It was another day of attrition, with runs hard to come by and wickets as well. R Ashwin, though, struck his fourth century in Test match cricket, all against the West Indies, while Wriddhiman Saha notched his first, but the home team are right there in this not-quite-forging-ahead battle, after a decent show with their own willow in the first innings at stumps on day two of the third Test match.
The wicket at St. Lucia is said to be the best cricket wicket in the Caribbean, but the results on this ground suggest draw is the most likely result. After two days of action, it is difficult to predict any other result this time around as well, after India finished their first innings on 353 all out in a 129.4 overs, with the West Indies reply at 107/1 in 47 overs – 246 runs behind India's total – at the end of day two at the Darren Sammy National Cricket Stadium.
Beginning the day on 234/5, with Ashwin and Saha at the crease, the question was who would win the opening hour of day two. India, while not pushing home their advantage by scoring runs at a canter, did not lose any wickets, which put them in a position to dictate the match a bit more, but while Ashwin (118, 297b, 6x4, 1x6) and Saha (104, 227b, 13x4) both completed their hundreds, that dominance factor that has followed Virat Kohli's men throughout this Test series was missing.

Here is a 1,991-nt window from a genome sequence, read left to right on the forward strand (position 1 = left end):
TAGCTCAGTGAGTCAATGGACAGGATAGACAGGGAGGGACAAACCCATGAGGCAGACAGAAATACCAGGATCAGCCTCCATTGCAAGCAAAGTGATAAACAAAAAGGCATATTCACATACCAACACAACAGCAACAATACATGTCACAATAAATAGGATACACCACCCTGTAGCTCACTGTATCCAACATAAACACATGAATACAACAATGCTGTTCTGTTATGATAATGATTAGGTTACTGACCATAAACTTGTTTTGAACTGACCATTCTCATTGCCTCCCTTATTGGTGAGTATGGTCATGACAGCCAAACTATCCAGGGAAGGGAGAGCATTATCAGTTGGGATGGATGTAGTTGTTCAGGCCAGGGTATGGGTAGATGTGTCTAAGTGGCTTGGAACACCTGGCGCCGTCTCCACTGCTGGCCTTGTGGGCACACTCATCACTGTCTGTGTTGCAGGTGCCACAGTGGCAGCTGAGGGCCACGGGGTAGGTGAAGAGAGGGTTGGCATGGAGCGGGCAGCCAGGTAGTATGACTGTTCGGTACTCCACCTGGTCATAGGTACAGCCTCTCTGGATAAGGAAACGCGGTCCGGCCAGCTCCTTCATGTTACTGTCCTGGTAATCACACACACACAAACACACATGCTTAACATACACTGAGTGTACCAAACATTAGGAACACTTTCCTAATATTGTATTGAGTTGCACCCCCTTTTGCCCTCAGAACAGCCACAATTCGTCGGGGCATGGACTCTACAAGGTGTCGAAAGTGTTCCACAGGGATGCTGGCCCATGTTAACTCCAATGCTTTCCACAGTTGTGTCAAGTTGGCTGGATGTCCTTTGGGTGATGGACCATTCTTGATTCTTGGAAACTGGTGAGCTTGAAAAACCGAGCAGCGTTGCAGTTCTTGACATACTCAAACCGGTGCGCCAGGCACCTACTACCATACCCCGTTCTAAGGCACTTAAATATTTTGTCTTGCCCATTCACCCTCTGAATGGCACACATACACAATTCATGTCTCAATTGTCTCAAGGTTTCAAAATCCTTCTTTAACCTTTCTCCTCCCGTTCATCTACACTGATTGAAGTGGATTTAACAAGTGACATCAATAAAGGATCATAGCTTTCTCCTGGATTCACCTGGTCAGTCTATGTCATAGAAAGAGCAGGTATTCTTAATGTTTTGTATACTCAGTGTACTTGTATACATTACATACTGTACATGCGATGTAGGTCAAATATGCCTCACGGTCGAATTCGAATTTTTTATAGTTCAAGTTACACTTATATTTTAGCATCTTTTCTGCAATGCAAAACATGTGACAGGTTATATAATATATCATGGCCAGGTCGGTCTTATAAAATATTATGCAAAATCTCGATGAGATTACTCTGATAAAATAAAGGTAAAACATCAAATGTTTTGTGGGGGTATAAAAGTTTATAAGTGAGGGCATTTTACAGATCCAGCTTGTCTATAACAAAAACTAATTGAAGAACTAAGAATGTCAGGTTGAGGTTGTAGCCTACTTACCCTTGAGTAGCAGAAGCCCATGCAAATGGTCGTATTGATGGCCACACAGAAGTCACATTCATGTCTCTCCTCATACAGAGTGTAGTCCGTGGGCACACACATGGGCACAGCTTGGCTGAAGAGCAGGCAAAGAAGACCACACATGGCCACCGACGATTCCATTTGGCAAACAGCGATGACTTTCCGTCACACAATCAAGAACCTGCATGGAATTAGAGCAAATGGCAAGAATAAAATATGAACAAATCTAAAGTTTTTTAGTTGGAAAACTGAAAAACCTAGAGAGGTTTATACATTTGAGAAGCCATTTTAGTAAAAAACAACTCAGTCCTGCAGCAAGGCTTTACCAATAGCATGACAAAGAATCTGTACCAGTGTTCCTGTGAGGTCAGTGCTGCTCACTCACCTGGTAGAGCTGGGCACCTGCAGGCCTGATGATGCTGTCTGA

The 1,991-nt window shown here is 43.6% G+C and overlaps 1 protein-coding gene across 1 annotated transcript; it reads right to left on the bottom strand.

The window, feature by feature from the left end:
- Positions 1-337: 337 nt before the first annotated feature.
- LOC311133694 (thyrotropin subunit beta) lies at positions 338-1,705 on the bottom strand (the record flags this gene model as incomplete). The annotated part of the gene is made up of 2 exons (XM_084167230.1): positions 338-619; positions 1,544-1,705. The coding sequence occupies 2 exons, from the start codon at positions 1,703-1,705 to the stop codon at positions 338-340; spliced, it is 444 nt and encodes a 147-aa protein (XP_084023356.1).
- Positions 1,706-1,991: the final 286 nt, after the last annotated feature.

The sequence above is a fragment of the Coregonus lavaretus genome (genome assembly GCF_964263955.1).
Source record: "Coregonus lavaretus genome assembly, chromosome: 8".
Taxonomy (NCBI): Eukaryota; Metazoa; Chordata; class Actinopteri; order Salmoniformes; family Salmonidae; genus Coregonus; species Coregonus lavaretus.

That meant West Indies stayed very much in the game, even after India's total went over the 300-run mark, before ending up just past 350. With the ball not doing enough to trouble the batsmen – the pace isn't quite there, and while there was early swing for Bhuvneshwar Kumar, there just wasn't enough demons in the wicket to really trouble the West Indies batsmen – the India bowlers toiled to little effect, bowling nearly 50 overs without being able to rack up a single wicket to their name.
Even Mohammed Shami, who has been India's most impressive fast bowler, could not quite worry the West Indies openers often enough, with the only wicket of the West Indies first innings so far, coming off a run out, which pretty much summed up the situation.
Johnson (23, 75b, 2x4) was that batsman to get run out, with Darren Bravo (16 n.o., 66b, 2x4) then coming in and staying with Kraigg Brathwaite (53 n.o., 143b, 6x4) right till the end of day two.
The India bowlers would have had a long day ahead of them on day three, but stead rain in the morning and thereafter meant no play was possible, with the match moving ever closer to a rather tame draw.